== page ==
Again, this is one of those projects I waited awhile to post as kind of a “time will tell” experiment. While I have made hem tape curtains in the past, they were decorative curtains that weren’t really open and closed very often and used more as a way to frame a window. These curtains, however, are actual real utility curtains. The kitchen is a high traffic area and the window over the sink is one that is open and closed a lot, which means these curtains would be pulled open and closed a lot. Also, over the sink means water splashing, steam from pasta water being drained, and other cooking shenanigans that happen near the sink. I wanted to make sure that these curtains would hold up to a wash, water, and heat, and some traffic before I posted a tutorial. 

Here they were the first week.

Kitchen Curtains Black and White 7

Here is picture of them yesterday (over three months of cooking, baking, washing dishes, splashing, and one run through the gentle cycle of the washing machine and hung to dry).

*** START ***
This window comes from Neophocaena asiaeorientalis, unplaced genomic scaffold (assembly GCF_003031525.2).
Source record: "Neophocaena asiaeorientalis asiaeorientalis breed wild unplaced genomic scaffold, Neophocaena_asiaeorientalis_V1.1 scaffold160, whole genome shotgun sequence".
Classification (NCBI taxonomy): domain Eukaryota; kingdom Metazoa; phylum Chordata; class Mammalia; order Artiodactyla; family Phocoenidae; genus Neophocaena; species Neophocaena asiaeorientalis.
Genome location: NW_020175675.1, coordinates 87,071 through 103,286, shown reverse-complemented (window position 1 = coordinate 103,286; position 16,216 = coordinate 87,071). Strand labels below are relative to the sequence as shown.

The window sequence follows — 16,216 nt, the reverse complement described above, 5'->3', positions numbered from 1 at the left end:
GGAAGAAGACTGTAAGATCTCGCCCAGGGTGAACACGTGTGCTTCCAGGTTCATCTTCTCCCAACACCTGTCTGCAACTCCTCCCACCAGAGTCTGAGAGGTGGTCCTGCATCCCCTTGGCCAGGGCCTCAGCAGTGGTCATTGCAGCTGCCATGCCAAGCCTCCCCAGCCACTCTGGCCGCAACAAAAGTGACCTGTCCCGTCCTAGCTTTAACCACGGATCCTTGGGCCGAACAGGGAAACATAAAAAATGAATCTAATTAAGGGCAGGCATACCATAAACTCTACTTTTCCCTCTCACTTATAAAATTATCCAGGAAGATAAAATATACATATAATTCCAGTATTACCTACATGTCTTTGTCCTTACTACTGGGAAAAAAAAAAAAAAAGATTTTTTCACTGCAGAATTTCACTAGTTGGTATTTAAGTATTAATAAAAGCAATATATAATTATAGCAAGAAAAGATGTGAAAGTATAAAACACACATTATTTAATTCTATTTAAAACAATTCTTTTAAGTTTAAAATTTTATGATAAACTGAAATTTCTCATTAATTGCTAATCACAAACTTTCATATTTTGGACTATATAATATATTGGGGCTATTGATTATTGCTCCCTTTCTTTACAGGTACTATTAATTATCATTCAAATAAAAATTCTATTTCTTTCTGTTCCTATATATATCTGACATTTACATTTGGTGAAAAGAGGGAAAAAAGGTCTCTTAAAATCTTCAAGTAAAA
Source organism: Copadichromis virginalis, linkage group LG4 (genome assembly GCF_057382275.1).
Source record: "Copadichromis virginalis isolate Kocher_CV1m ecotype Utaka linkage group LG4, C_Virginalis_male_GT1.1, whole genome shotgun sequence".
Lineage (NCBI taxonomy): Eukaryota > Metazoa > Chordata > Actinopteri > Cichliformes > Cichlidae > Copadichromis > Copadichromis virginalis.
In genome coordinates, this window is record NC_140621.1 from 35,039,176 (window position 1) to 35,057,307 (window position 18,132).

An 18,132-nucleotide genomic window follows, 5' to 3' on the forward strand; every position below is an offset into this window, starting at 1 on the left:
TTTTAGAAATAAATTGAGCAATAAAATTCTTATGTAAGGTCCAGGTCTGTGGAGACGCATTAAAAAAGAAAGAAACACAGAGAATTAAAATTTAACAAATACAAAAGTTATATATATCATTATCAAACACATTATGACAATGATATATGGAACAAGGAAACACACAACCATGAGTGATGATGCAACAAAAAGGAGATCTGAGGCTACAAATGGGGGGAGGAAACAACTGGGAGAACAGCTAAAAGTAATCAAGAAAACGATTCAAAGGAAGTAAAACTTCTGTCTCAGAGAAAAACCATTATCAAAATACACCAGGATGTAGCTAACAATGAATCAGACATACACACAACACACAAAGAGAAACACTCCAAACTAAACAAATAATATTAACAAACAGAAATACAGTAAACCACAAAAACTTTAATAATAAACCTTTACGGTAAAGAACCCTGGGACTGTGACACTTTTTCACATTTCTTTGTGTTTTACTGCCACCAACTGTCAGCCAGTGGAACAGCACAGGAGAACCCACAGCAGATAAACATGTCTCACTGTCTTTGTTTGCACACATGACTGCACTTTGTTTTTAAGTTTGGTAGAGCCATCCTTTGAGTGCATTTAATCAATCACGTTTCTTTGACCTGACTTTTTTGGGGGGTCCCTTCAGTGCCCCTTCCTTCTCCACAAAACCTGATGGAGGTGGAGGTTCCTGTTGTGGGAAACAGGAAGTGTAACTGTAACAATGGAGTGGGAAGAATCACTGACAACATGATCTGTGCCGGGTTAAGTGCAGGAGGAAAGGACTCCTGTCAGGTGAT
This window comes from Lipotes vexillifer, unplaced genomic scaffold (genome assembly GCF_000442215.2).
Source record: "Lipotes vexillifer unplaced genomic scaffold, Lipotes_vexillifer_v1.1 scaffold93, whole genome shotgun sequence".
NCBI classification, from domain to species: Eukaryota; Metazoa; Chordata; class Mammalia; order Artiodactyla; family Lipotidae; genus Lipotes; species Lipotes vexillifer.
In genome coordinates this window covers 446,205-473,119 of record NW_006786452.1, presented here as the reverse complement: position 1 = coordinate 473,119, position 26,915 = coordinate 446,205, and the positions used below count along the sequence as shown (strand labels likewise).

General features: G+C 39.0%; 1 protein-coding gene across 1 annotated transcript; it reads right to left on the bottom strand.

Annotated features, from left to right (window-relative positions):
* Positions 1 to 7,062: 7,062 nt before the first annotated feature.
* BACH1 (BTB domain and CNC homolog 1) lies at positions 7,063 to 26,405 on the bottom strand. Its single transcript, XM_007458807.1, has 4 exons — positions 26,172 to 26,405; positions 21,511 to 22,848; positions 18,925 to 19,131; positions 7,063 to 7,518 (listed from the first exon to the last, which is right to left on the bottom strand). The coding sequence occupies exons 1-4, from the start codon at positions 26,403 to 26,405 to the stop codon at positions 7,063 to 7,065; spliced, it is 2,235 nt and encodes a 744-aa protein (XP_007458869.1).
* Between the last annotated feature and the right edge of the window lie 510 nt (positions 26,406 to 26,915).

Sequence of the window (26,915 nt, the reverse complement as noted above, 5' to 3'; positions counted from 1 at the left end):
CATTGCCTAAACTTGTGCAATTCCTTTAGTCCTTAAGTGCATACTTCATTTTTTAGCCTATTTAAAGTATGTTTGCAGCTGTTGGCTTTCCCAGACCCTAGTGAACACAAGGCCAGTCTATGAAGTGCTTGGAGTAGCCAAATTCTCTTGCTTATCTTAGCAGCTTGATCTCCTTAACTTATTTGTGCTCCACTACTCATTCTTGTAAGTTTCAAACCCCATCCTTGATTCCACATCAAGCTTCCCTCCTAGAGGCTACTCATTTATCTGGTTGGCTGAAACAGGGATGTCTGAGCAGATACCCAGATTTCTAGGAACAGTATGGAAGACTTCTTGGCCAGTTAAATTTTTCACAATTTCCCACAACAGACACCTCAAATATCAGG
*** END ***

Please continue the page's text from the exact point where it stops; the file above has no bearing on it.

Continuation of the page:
Kitchen Curtains Black and White 8


Also, because I don’t know if I mentioned earlier, but I really like this fabric from IKEA, I overbought, so I also had enough fabric to sew iron tie backs, and another valence for the patio door. 

Do you have any easy, quick, and foolproof DIY methods that lasted longer than you thought?


How To Install a Tile Backsplash Without Thinset or Mastic

If you read Home Everyday on any regular basis, you know that the kitchen is where I can be found most of the time. I am usually cooking or baking, or crafting at the kitchen table, helping someone with homework at the kitchen table, or cleaning up a ginormous mess I just made. Since updating our kitchen with new countertops, you may have also noticed that we have updated our backsplash too. I love our kitchen even more because the space has become more practical (no more cracked countertops),  but also because of a few more useful and beautiful additions we have made to my most used room: a deeper more functional sink, an extra cabinet, a new microwave (that works correctly), some new curtains, a little paint, and a few new pieces of hardware, and most of all: a gorgeous wipeable subway tile backsplash.